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Zygotic G2/M cell cycle arrest induced by ATM/Chk1 activation and DNA repair in mouse embryos fertilized with hydrogen peroxide-treated epididymal mouse sperm.
|Title||Zygotic G2/M cell cycle arrest induced by ATM/Chk1 activation and DNA repair in mouse embryos fertilized with hydrogen peroxide-treated epididymal mouse sperm.|
|Publication Type||Journal Article|
|Year of Publication||2013|
|Authors||Wang B, Li Z, Wang C, Chen M, Xiao J, Wu X, Xiao W, Song Y, Wang X|
Human sperm cryopreservation for assisted reproduction is compromised by ROS-induced sperm cryodamage. Our previous model study in which mouse sperm were treated with H₂O₂ to simulate sperm DNA-damage caused by cryopreservation-induced ROS have discovered that mouse embryos fertilized with treated sperm showed a delay in cleavage that might be associated with cell cycle arrest. The DNA-damage checkpoint pathway underlying the delay remained elusive. Moreover, our previous study have also indicated that γH2AX, the DNA-damage repair marker, was functional in mouse embryos similarly fertilized, but the completeness and correctness are unknown and warrant more studies because insufficiency of completeness and correctness of DNA repair would otherwise trigger apoptosis. Based on the aforementioned model, we used embryo culture, inverted microscope, BrdU incorporation and immunofluorescence to explore the cell cycle phase that arrest occurred and the underlying DNA-damage checkpoint pathway in mouse zygotes fertilized with H₂O₂-treated sperm. We also adopted Tunel to investigate the apoptosis of mouse embryos similarly fertilized at different developmental stages to testify the completeness and correctness of sperm-derived DNA-damage repair. We found G2/M cell cycle arrest in zygotes fertilized with H₂O₂-treated sperm. ATM (pSer-1981) and Chk1 (pSer-345) activations, rather than ATR (pSer-428) and Chk2 (pThr-68), were detected in zygotes of the treated group. The apoptosis of embryos of different developmental stages of the treated group weren't different from those of the untreated group. In conclusions, ATM (pSer-1981)-Chk1 (pSer-345) cascade might have mediated G2/M cell cycle arrest and allowed time to facilitate sperm-derived DNA-damage repair in mouse zygotes fertilized with oxygen-stressed sperm, and the DNA-damage repair might be effective.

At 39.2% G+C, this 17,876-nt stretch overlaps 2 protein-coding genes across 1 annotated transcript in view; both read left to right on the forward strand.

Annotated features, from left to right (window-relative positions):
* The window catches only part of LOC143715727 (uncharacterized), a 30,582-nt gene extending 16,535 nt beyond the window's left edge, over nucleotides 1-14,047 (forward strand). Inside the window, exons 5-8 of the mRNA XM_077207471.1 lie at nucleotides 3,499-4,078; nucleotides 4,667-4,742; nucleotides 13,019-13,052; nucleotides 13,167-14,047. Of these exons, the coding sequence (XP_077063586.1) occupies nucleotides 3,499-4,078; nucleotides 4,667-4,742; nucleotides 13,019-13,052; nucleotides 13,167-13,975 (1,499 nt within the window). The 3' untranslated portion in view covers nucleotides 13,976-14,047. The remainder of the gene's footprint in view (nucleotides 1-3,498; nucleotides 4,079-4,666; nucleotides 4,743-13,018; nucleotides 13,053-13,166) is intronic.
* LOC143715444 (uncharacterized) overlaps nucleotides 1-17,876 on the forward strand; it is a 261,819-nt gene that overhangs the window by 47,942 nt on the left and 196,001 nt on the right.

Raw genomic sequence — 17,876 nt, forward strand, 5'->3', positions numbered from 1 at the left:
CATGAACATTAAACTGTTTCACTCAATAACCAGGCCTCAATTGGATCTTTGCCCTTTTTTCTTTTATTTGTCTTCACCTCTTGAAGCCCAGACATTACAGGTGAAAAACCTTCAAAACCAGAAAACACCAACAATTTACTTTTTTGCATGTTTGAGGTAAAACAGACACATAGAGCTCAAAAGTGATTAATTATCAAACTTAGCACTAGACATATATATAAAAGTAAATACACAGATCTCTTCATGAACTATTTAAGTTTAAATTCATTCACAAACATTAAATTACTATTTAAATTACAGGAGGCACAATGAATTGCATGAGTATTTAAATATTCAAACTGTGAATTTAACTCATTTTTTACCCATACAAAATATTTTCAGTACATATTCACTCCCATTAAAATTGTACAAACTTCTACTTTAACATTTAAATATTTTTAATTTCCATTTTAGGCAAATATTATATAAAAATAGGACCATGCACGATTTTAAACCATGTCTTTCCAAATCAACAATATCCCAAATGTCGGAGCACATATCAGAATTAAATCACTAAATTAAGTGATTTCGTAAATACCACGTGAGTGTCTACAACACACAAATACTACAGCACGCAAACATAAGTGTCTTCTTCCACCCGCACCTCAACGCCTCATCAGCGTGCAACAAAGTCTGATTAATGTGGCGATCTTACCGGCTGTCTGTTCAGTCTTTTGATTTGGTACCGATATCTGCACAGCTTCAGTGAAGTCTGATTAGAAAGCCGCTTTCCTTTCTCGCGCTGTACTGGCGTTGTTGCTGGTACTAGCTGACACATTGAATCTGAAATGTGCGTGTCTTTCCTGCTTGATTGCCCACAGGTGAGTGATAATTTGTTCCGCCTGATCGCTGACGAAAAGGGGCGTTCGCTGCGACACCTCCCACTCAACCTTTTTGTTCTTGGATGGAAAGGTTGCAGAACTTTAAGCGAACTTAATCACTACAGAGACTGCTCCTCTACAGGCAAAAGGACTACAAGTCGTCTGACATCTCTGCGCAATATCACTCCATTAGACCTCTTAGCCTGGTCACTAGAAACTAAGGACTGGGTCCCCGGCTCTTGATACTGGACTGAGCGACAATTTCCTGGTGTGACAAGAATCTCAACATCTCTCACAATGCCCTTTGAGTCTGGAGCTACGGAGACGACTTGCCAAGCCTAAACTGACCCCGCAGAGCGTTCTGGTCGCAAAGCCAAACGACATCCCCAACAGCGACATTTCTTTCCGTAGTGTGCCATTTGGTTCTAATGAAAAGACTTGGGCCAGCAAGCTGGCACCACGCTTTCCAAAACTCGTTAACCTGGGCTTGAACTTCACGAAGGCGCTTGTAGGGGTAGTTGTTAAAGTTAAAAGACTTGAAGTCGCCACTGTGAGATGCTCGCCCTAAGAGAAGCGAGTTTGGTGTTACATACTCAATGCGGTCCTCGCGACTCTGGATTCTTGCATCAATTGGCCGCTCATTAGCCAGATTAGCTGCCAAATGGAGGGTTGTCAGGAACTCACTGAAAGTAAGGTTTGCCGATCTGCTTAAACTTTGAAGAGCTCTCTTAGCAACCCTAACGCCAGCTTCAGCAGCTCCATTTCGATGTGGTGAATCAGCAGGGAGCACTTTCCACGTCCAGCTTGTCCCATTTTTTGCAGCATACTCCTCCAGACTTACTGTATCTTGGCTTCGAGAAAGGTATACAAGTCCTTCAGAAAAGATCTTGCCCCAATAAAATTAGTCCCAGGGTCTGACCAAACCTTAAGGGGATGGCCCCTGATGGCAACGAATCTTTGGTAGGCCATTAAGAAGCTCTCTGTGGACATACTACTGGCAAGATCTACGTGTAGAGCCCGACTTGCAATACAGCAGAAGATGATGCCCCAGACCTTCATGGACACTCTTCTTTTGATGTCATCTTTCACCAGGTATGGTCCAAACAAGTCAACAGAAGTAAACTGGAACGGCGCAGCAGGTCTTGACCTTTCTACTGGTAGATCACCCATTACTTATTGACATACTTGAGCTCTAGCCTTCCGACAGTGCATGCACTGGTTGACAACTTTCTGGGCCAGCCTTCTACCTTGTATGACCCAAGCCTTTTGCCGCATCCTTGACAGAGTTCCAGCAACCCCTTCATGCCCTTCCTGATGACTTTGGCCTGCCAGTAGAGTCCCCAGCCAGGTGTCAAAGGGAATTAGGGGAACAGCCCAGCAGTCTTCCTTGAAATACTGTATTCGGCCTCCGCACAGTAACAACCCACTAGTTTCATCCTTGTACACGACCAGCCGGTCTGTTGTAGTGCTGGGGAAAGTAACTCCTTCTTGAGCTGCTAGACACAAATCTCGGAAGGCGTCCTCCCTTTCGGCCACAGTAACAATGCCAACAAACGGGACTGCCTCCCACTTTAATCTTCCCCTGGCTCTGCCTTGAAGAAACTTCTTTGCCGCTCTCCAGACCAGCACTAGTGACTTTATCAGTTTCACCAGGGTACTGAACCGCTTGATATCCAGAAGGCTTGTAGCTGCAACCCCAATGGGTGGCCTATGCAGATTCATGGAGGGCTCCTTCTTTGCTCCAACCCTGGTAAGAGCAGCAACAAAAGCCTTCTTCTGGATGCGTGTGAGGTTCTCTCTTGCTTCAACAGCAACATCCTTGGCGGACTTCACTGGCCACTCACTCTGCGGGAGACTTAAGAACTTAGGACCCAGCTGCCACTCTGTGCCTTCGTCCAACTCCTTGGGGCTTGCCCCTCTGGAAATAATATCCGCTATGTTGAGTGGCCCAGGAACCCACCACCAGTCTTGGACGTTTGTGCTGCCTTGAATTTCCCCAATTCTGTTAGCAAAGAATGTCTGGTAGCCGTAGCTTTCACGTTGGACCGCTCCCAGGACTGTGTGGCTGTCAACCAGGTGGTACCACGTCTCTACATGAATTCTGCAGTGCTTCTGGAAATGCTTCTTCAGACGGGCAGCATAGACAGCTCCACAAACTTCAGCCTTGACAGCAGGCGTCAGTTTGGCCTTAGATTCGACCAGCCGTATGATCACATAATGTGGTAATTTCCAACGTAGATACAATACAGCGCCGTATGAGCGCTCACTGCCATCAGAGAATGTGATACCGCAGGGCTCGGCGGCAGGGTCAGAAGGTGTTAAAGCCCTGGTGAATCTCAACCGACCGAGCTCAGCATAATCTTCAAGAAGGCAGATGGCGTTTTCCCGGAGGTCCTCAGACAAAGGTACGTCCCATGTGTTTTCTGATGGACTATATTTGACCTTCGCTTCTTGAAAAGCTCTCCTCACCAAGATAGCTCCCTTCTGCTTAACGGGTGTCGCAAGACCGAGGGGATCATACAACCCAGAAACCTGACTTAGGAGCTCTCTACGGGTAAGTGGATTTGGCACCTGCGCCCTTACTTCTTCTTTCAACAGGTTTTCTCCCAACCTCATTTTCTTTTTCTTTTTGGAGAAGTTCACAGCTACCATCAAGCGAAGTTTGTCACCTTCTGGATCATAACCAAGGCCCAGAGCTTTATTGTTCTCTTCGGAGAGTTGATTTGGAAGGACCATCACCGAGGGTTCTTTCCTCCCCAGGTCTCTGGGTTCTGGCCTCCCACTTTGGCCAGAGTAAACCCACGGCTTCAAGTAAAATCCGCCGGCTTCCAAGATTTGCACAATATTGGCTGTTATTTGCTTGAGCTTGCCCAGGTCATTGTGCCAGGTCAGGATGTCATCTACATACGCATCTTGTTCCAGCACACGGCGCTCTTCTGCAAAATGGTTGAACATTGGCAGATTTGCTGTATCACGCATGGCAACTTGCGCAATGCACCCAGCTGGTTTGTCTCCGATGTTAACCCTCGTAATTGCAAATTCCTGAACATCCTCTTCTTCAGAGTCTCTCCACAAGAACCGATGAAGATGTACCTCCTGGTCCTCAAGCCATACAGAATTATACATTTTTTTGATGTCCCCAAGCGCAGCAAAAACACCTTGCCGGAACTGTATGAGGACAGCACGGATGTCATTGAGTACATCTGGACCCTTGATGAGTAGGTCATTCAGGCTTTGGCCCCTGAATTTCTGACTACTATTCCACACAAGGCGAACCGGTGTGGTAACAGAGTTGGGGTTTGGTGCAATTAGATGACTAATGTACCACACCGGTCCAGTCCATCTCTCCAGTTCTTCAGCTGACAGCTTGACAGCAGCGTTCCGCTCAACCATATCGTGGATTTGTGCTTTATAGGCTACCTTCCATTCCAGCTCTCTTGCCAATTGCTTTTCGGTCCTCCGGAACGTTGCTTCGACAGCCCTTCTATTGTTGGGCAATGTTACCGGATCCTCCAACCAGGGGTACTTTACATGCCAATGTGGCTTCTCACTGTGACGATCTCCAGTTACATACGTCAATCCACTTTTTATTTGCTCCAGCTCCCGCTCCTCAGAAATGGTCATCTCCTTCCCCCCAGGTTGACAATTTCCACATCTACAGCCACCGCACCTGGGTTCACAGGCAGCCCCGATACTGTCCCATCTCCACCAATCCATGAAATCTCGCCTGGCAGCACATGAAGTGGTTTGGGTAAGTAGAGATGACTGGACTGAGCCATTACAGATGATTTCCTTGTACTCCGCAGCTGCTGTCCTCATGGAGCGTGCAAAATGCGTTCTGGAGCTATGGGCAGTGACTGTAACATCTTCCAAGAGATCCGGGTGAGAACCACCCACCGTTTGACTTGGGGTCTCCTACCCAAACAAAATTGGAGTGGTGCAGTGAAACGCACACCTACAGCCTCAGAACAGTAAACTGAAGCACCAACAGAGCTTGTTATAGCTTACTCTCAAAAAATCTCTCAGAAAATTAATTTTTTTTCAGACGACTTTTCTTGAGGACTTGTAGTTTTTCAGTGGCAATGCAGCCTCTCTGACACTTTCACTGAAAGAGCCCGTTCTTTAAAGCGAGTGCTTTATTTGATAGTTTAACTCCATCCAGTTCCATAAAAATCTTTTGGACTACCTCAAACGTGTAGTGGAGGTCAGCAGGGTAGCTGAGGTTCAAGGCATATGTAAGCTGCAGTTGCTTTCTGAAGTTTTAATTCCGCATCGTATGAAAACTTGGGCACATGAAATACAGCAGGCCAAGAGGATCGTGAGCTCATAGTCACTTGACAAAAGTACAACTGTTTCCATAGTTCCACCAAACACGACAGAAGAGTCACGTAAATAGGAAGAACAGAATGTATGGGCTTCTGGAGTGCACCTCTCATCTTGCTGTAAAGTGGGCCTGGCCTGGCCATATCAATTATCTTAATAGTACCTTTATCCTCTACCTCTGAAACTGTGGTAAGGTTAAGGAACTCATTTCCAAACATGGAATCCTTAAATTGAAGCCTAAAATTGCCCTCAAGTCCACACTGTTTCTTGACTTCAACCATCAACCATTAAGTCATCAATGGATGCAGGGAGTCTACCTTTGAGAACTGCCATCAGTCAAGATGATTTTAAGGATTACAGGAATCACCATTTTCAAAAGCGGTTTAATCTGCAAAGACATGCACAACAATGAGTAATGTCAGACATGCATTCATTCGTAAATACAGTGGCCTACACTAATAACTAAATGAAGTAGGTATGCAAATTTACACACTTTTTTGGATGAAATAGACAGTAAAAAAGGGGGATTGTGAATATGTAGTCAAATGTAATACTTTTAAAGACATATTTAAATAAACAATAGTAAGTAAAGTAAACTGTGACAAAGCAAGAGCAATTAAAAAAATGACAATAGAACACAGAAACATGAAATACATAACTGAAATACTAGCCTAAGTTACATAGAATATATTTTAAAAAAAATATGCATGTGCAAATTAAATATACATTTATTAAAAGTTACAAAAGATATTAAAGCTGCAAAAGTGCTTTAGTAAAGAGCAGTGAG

|Alternate Journal||PLoS ONE|